Born this day in 1871: Maud Wood Park (1871–1955), feminist and social reformer whose lobbying efforts were instrumental in securing passage of the 19th Amendment
Park was born Maud May Wood in Boston, Massachusetts. She was educated at Radcliffe College where she was in a minority of two as a supporter of suffrage (her sister suffragist was Inez Haynes Gillmore). She joined the Massachusetts Woman Suffrage Association, becoming its chair in 1900. That same year she served as a delegate to the meeting of the National American Woman Suffrage Association. In 1901 established the College Equal Suffrage League to help draw young, educated women into the cause. After extensive lecturing and touring (a tactic she used throughout her career), Park had inspired the generation of chapters in 30 states. These banded together to form the College Equal Suffrage Association. Also in 1901 Park became executive secretary of the Boston Equal Suffrage Association for Good Government, an organization dedicated to suffrage and reform efforts of particular interest to women.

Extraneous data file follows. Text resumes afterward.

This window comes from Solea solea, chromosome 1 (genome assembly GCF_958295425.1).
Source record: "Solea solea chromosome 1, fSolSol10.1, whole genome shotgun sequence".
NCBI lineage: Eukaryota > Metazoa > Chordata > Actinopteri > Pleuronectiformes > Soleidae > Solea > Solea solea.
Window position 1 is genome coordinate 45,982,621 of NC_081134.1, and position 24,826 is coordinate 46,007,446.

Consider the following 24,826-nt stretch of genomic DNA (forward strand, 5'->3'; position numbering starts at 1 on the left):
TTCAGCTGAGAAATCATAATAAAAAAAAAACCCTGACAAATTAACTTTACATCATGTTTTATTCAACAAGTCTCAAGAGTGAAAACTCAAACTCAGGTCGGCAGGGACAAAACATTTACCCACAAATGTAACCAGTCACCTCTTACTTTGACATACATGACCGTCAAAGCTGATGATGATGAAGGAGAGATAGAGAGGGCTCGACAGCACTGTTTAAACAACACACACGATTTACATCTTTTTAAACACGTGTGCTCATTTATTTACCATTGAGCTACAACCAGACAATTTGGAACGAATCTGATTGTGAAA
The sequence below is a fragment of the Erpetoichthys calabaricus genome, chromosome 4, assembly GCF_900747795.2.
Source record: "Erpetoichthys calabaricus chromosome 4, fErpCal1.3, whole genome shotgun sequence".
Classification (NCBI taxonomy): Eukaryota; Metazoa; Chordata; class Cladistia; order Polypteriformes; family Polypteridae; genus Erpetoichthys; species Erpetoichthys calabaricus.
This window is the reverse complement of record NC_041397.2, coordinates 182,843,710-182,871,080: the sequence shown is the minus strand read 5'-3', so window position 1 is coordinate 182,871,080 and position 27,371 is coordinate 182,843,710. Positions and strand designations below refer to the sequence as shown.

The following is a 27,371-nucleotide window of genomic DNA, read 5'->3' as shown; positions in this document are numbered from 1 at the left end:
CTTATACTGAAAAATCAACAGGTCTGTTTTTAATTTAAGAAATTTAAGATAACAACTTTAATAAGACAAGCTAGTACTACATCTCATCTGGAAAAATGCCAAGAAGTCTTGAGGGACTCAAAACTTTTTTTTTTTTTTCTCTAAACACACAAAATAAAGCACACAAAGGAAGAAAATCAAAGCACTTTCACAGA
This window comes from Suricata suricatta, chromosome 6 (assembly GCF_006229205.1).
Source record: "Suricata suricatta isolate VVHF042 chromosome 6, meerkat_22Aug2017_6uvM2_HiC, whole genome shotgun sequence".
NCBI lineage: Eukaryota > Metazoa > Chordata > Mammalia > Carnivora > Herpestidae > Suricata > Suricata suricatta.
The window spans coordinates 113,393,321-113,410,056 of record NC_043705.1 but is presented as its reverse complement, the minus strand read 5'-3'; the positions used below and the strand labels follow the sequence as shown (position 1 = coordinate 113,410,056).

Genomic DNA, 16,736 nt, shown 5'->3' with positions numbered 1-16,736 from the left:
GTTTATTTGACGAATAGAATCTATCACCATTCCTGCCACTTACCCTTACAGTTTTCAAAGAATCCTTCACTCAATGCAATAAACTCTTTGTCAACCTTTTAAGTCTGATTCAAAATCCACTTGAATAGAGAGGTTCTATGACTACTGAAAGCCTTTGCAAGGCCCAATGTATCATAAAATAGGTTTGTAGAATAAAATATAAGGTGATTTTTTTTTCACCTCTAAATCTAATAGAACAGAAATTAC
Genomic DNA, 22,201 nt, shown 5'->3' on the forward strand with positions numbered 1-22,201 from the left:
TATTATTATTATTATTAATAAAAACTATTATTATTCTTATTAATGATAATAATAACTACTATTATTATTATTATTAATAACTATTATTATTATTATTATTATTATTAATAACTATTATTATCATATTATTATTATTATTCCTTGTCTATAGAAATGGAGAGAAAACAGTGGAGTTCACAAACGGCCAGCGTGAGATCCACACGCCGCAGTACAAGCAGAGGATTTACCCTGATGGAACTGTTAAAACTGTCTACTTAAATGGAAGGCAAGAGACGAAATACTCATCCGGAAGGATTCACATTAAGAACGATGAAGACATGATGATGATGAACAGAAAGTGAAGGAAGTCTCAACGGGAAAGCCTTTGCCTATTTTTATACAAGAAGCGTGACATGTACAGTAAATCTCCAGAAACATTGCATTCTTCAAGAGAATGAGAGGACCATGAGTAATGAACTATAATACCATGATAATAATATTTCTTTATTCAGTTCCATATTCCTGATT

In 1916 Park became the head of the congressional committee of the National American Woman Suffrage Association. In this role she organized an army of lobbyists to help push the suffrage amendment through Congress. Her lobbyists kept close tabs on members’ positions on suffrage and had to keep them interested in the cause—Congress had vowed to legislate on nothing not related to world war.
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